Amy: I’m sure I’m not the first person to say this: YOU HAVE FIVE CHILDREN! And then to ask this: How on earth did you find time and energy to write a novel? (Please say chocolate had something to do with it.)
Nichole: Would you believe me if I say I outsourced chapters to my older children? No?
Okay, the truth is I became both obsessed and streamlined. Before I started my novel I was a fairly multifaceted person: running, photography, cooking, skiing, golf. When I became serious about the novel most of my hobbies went down the tubes, and now I don’t watch a single tv show. I don’t say that with any particular pride, and in fact it’s a little embarrassing to be that out of touch with popular culture. But it’s amazing how being a busy parent has the laser-like ability to triage what’s really important to you.
I have an unscientific theory that if you are an involved parent, regardless of how many children you have, you get about three things to call your own. And the only other things that have remained for me are being involved in my kids’ schools, and a base level of exercise, which changed from running (reluctant, frenetic) to yoga (strengthening and calming). More than anything else, though, it was critical to have a supportive spouse who’d give me the hours and sometimes days away to really immerse myself in tough sections of writing and revision.
Amy: What’s your definition of women’s fiction? There’s so much controversy over even labeling books as such, does having your book fall under that category (as so many books do) bother you?
Nichole: I don’t know how or why that labeling got started, but I think it’s divisive and limiting. My best guess is that it was an easy way for marketing folks to throw a spotlight on books their likeliest target audience would enjoy, and to try to tap into the lucrative book-club market, which is primarily women. I think it does men a disservice, too, because it suggests that books aren’t really for them unless they have espionage, battle scenes or deer hunting. One of my most thoughtful Amazon Vines reviews came from a man who admitted he didn’t usually read books like mine, but went on to analyze very insightfully its elements of parenthood, marriage, and facades, and drew parallels to Sylvia Plath. So now I make no assumptions about the target audience for a book.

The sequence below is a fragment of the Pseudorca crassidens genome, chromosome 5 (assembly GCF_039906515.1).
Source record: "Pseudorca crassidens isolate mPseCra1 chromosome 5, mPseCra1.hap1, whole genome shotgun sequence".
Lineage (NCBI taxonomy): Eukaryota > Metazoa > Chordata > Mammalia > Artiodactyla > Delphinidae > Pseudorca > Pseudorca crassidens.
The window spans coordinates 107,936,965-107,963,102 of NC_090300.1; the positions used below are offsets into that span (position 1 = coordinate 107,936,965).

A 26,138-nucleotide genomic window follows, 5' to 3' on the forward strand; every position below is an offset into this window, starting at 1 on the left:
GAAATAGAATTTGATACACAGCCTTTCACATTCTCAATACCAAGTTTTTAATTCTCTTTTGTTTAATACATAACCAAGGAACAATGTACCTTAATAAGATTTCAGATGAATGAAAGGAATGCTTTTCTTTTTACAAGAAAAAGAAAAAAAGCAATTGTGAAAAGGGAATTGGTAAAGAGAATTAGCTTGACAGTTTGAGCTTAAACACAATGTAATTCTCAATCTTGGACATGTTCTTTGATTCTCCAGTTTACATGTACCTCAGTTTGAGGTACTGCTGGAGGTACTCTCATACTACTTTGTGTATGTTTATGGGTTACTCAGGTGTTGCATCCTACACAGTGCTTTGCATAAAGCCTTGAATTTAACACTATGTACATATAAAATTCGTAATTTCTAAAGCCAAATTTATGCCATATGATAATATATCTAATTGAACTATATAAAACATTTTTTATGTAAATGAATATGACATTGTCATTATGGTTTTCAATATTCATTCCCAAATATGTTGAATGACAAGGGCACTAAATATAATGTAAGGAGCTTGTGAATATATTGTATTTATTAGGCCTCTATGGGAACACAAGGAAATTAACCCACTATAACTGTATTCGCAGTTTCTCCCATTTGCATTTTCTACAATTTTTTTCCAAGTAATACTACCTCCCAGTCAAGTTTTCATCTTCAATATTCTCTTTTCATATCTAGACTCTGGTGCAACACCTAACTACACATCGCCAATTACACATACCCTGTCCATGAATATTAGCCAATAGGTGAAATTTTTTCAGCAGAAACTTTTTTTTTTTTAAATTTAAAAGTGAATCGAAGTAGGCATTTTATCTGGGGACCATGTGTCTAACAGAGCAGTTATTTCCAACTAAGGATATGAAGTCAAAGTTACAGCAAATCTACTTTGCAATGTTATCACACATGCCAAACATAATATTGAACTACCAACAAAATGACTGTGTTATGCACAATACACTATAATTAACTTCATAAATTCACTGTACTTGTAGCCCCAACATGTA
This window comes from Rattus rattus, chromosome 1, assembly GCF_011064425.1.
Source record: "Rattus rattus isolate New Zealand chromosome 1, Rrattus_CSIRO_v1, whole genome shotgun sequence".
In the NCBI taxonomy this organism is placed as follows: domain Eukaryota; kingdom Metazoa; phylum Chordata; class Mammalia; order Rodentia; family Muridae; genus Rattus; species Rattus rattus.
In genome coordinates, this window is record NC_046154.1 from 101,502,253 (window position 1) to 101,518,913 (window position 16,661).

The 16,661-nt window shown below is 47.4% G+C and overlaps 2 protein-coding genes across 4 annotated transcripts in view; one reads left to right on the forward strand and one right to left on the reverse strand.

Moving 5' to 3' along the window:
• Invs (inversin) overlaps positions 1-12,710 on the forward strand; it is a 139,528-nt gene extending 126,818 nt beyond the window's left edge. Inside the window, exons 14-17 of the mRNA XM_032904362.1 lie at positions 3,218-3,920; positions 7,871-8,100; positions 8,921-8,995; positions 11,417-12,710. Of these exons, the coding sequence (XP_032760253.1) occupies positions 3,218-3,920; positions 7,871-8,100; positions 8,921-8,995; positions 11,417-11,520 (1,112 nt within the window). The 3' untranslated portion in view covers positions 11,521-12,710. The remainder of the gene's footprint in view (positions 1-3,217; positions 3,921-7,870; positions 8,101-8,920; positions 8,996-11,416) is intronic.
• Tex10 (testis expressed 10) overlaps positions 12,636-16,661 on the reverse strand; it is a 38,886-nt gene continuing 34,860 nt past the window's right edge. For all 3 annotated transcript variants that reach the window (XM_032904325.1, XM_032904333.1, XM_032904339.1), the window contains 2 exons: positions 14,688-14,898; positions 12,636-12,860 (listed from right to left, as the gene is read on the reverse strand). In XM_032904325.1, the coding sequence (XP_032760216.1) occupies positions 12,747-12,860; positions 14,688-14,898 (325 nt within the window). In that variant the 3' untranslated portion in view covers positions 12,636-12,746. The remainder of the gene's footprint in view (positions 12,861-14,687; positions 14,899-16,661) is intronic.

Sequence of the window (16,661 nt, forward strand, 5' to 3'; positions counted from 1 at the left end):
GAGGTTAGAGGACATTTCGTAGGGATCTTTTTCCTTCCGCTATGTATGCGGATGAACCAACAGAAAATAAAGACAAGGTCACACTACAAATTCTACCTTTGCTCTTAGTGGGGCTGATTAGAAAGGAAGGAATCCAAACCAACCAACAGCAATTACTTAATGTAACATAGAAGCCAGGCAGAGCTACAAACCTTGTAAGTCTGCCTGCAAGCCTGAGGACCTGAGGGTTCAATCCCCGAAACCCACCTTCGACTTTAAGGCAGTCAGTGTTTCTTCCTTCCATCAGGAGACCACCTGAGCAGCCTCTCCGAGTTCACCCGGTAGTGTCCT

Amy: What is your best advice for aspiring authors of women’s fiction?
Nichole: Dare to write nuanced and nearly unlikeable characters. The world of so-called women’s fiction needs them. Trust that readers want to be challenged by what they read, are willing to go along with characters who might rub them the wrong way but still find them, their voice and their issues and circumstances, fascinating.
Unlikeable characters can be a hot button in the book world; for some they are riveting in a train-wreck way that grabs your attention but also makes you invested in them enough to care about their outcome. But some readers can be turned off if they cannot identify with a character. It’s a bit of an excursion and an education, writing beyond your comfort zone, teaching yourself to create characters who make questionable choices, but yet with the humanity to make readers care about them.
Nichole Bernier is author of the novel THE UNFINISHED WORK OF ELIZABETH D, and has written for magazines including Elle, Self, Health, and Men’s Journal. A Contributing Editor for Conde Nast Traveler for 14 years, she was previously on staff as the magazine’s golf and ski editor, columnist, and television spokesperson. She is a founder of the literary blog Beyond the Margins, and lives outside of Boston with her husband and five children. She can be found online at @nicholebernier.